Thursday, February 7, 2013

Spring Bean names

Spring bean names are straightforward, except for cases where names are not explicitly specified.

To start with, Spring bean names for an xml based bean definition is specified this way:

<bean name="sampleService1" class="mvcsample.beanname.SampleService">
 <constructor-arg>
  <bean class="mvcsample.beanname.SampleDao"></bean>
 </constructor-arg>
</bean>

For a Java @Configuration based bean definition, the method name of the @Bean annotated method becomes the bean name:

@Configuration
@ComponentScan(basePackages="mvcsample.beanname")
public static class SpringConfig{
 
 @Bean
 public SampleService sampleService(){
  return new SampleService(sampleDao());
 }
 
 @Bean
 public SampleDao sampleDao(){
  return new SampleDao();
 }
 
}


and for Stereotype annotation(@Component, @Service, @Repository etc) based beans, the value field indicates the bean name:
@Repository("aSampleDao")
public class SampleDao {
    ...
}

@Service("aSampleService")
public class SampleService {
    ...
}

Now, what happens for cases where the bean name is not specified.

XML Based Bean Configuration Case:
For an xml based configuration, a case where the bean name is typically not specified are for beans which can act on the entire bean factory - say for eg, to define a BeanPostProcessor or a BeanFactoryPostProcessor
For eg. consider the following dummy BeanPostProcessor that just grabs all the bean names from bean factory:
public class BeanNameScanningBeanPostProcessor implements BeanPostProcessor{
 private List<String> beanNames = new ArrayList<>();
 @Override
 public Object postProcessBeforeInitialization(Object bean, String beanName) throws BeansException {
  return bean;
 }

 @Override
 public Object postProcessAfterInitialization(Object bean, String beanName) throws BeansException {
  beanNames.add(beanName);
  return bean;
 }
 
 public List<String> getBeanNames(){
  return this.beanNames;
 }
}

It would typically be defined in an xml bean configuration this way:
<bean class="mvcsample.beanname.BeanNameScanningBeanPostProcessor"/>

A second case with xml based configuration where a name is typically not specified is with inner beans, for eg. defined this way:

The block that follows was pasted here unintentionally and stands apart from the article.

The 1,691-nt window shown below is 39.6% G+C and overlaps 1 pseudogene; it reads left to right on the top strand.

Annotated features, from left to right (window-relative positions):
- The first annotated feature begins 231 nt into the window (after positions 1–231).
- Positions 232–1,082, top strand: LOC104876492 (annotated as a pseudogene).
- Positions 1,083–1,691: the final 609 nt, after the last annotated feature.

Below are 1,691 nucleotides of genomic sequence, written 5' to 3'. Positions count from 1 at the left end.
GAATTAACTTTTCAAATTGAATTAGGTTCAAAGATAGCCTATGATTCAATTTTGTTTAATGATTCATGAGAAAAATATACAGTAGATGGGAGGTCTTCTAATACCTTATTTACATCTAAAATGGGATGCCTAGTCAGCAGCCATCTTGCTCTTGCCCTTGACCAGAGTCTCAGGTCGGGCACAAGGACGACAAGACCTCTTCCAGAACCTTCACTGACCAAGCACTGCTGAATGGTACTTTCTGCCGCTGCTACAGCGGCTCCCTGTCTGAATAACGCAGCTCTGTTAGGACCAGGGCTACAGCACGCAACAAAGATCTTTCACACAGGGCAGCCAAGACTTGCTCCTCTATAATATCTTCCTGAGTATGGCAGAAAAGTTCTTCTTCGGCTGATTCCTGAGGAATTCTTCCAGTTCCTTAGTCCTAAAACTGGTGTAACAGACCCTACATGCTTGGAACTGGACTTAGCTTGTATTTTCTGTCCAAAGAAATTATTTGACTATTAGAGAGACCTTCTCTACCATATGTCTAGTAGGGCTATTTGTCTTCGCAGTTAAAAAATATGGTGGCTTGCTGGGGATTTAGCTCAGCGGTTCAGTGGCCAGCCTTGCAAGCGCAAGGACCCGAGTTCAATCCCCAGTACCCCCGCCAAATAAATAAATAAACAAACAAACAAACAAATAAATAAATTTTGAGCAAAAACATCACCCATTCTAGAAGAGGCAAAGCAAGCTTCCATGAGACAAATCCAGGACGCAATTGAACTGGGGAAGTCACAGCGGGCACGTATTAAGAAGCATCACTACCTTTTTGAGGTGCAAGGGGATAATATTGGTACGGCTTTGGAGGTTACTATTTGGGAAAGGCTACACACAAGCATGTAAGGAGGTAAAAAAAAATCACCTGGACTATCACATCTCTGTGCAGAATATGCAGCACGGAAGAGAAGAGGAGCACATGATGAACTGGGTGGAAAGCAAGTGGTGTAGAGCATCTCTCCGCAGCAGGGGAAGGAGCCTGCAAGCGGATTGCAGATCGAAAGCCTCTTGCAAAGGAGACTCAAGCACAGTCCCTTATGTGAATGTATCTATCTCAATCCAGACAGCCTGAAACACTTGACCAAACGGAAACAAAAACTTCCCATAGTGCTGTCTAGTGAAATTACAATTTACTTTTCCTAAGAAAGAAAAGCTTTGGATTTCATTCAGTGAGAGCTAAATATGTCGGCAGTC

<bean class="mvcsample.beanname.SampleService">
 <constructor-arg>
  <bean class="mvcsample.beanname.SampleDao"></bean>
 </constructor-arg>
</bean>

The bean names for these cases is handled by a component called the BeanNameGenerator. For the case of a top level bean the name typically ends up being the package qualified class name along with a count of the instances, this way:

mvcsample.beanname.BeanNameScanningBeanPostProcessor#0

For the case of an inner bean, since it exists only in the scope of its containing bean, the name is not that relevant, however internally it does get a name based on the hex hash code of the bean definition for eg, "mvcsample.beanname.SampleDao#1881ee8b"


Java Based @Configuration Case:
For java based @Configuration on the other hand it is not possible to specify a bean without a name, the bean name is the method name.

Annotation based Configuration
For stereotype annotation based bean, if the name is not explicitly specified with the value field of stereotype annotations, then the name is again generated by AnnotationBeanNameGenerator which is an implementation of the BeanNameGenerator strategy interface, the names generated is simply the short name of the class, for eg from the javadoc for AnnotationBeanNameGenerator - bean name for com.xyz.FooServiceImpl becomes fooServiceImpl.

Conclusion:
So to finally conclude, if bean names are relevant to you in some way(for eg to disambiguate between multiple bean instances of same type), then it is best to be explicit about the names, otherwise depend on Spring to generate the bean names for you. In some cases, for eg. with Spring-data project it is possible to specify custom behavior for repositories as a separate bean and Spring-data by default uses Spring naming conventions to find the custom implementation and understanding how bean names are generated helps.


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